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Eugene Weekly : Coverstory : 8.28.08

 

Petty Disaster

The improbable stoner flick of the year features dogs on horseback 

By Chuck Adams

THE TAILS OF ABBYGAIL: DREAMS COME TRUE: Written and directed by Terri Lynn Link. Cinematography, Daron Stetner. Music, Dennis Butcher. Starring Abbygail, Girlfriend, Barn Kitty. Kid Vid Entertainment, 2008. G. 35 minutes.

Everyone knows that making a film is tough work. But never was it as tough as it was for writer/director/producer/narrator Terri Lynn Link while making The Tails of Abbygail: Dreams Come True (the first in a series of 13 installments). Link and her Oregon crew assembled an all-star cast of Jack Russell terriers, sheep dogs, pink poodles, horses and mama cats and had them act out their parts using trick photography and very careful edits. 

Terri Lynn Link posing with Abbygail

The story centers around Abbygail, a Jack Russell terrier whose dream is to go “out there,” into the wilds of the Sandy River Gorge. Within five minutes of the film’s start, Abbygail accomplishes her dream. The rest of the film follows Abbygail and her friend Girlfriend, a Bernese mountain dog, as they go swimming in a pool, mount and ride a horse, go fishing in a garden pond, pilot a rubber raft (with a skull and crossbones Sharpied to its hull, turning it into a pirate ship) and other (mis)adventures.

Mama Cat does give a very important life lesson when she takes responsibility for her children. “As a single mom, I don’t have anyone else to watch my kids, so I need to stay home,” she says, declining Abbygail’s invitation to go on adventures. Is this a cautionary tale for pre-teens to avoid unwanted pregnancies or a glorification of the dedication of single moms? Probably a little bit of both.

Mr. Bales, aka Pirate Dog, has trouble focusing on his lines. Perhaps that’s because his eye-patch keeps switching eyes from left to right to right to left after each cut. That would make any dog confused. Later, Pirate Dog opens up to the camera in one of the most tender scenes yet when he confides in Champ, the rescue dog, that he is afraid of the dark. Champ promises to keep this dirty little secret just between himself and Pirate Dog.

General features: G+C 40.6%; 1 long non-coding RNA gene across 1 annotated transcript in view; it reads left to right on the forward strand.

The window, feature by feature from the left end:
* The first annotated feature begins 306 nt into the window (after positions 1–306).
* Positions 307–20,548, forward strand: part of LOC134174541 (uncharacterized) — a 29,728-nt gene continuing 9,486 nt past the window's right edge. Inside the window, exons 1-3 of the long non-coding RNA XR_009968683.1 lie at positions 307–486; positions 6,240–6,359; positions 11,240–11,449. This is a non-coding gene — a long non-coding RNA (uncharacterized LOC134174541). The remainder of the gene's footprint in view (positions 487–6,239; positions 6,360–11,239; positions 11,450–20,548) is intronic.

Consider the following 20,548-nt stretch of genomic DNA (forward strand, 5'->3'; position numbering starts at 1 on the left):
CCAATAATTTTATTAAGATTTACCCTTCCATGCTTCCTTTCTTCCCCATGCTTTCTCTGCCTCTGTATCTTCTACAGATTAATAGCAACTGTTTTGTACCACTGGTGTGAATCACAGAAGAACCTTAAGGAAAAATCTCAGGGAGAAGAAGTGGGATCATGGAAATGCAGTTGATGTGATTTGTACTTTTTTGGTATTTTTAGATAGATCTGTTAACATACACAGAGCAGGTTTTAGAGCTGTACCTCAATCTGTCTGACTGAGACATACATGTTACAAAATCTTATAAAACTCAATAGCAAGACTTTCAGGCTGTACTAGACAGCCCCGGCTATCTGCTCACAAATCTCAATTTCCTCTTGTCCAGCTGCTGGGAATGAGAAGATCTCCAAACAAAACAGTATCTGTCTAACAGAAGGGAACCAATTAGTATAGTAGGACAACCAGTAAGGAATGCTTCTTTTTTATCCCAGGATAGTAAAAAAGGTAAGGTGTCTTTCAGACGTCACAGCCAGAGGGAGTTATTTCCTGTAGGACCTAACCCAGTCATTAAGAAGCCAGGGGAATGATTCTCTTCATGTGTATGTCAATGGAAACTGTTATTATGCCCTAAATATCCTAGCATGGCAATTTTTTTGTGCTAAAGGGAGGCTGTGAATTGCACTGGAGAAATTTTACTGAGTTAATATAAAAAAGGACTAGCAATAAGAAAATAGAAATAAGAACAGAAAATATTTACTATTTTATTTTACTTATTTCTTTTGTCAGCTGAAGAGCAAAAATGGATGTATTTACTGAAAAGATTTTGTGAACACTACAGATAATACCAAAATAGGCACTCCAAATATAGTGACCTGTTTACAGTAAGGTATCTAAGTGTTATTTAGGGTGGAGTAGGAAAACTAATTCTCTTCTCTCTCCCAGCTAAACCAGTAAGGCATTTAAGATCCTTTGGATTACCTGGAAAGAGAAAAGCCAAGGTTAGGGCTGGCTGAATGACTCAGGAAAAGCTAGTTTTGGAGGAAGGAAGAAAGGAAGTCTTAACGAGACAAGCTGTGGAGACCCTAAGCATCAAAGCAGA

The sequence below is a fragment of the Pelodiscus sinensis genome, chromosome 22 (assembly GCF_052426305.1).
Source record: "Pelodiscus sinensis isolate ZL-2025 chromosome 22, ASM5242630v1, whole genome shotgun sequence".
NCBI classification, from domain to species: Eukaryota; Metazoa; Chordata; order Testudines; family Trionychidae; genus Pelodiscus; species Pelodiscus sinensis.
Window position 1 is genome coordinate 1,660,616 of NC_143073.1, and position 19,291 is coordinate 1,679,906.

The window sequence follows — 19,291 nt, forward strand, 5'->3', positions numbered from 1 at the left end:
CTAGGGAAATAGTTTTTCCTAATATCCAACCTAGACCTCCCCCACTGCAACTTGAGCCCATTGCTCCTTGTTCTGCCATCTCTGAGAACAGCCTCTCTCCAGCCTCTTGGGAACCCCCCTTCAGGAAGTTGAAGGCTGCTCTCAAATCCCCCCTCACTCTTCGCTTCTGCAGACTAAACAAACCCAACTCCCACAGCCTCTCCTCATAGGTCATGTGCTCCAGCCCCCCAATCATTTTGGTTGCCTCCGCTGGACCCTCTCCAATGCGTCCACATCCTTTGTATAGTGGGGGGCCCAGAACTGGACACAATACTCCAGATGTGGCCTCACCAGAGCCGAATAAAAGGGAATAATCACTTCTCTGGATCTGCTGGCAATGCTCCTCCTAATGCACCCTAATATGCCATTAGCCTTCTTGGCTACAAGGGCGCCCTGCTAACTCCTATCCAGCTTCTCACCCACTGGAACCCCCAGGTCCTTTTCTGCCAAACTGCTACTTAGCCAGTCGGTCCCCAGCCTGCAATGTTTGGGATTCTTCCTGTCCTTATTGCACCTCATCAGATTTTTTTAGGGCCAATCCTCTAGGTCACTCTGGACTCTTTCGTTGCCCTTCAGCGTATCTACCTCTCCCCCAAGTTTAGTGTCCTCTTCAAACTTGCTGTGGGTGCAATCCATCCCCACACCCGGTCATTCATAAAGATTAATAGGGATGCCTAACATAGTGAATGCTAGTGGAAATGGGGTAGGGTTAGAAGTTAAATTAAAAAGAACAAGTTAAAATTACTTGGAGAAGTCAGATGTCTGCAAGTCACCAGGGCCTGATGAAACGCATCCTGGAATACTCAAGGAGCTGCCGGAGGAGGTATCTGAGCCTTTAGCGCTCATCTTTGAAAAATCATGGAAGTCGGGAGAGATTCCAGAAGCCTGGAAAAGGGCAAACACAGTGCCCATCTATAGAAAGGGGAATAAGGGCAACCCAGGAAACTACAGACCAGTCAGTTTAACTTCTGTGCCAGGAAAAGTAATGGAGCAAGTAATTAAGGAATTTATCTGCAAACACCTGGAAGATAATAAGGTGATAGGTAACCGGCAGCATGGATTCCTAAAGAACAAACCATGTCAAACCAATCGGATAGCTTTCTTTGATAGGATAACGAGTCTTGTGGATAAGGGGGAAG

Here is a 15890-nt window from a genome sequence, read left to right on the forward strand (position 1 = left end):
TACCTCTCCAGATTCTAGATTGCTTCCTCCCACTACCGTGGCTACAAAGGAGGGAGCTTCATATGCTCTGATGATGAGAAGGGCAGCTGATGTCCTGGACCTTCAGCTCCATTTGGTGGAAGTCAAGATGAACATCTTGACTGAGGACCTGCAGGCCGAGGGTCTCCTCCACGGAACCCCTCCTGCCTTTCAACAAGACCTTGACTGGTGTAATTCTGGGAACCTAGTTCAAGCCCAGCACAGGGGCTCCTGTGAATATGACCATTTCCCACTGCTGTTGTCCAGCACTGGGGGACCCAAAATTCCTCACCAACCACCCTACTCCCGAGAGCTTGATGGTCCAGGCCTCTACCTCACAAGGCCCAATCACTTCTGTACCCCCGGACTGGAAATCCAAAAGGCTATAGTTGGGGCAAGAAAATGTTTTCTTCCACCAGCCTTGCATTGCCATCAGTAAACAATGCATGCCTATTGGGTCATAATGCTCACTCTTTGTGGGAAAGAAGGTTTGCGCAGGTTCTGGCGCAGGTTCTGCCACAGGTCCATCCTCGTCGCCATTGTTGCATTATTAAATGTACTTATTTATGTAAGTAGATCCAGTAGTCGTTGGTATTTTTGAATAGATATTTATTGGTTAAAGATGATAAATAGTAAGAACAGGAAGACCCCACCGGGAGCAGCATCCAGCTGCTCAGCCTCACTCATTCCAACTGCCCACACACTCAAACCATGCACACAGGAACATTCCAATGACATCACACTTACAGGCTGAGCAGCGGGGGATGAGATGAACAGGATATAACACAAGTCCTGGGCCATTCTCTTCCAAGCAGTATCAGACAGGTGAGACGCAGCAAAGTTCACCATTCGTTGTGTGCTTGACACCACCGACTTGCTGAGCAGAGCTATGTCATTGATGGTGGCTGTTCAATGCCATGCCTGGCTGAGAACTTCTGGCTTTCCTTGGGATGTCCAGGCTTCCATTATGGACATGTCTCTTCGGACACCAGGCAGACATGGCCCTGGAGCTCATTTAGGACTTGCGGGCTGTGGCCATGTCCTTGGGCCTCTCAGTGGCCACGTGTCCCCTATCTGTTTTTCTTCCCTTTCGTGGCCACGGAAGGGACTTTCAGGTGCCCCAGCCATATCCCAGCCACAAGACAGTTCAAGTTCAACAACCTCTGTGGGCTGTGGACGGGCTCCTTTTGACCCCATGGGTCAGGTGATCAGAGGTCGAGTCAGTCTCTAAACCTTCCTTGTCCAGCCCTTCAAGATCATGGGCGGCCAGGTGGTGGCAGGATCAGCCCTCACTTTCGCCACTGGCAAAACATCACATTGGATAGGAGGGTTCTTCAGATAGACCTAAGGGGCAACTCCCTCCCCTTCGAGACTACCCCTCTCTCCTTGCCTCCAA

Tales of Abbygail professes to be for the “heretofore ignored demographic” of two-to-eight-year-olds, but Link has a tendency to overstuff her narration with verbiage while the static shot of a dog looking left for the biscuit, then looking right for the biscuit (avoiding a direct look at the camera) gets old real quick. I felt the inner brat inside me get bored and start burning a hole in the couch. That is, until I lit up.

Other points to con-sider:

Animal Cruelty: Despite the closing credits disclaimer, “No animals were hurt or injured during the filming of this movie … Only Loved,” the film’s ethics are questionable. Offenses include shivering dogs who aren’t allowed to shake off while filming, small dogs placed on top of tall horses so they can’t get down and dogs in party hats.

Instilling Fear in the Hearts of Children: The lesson the dogs learn in regards to strangers: “What do we do if a stranger comes near us? We scream and we run for help!”

While I can’t recommend this film for children, it does have the potential to be an opener for a Cats & Dogs/Pineapple Express double feature.

Visit www.weloveabby.com to purchase the DVD.

 

 

 

2008 Pets Issue:

Tsst! The Dog Whisperer comes to Eugene 

Ferocious Felines CatBibs stop your kitty from killing

Ask the Dogcatcher! LCAS’s Kylie B. answers all your critter questions

The Scoop on Poop To compost, flush or trash?

Touchy-Feely Healing Eugene has alternative options for pet wellness

Petty Disaster The improbable stoner flick of the year features dogs on horseback 

Pet Participation If you can’t have one, help one

EW Pet Contest Winners Cute, Ugly and Best Dressed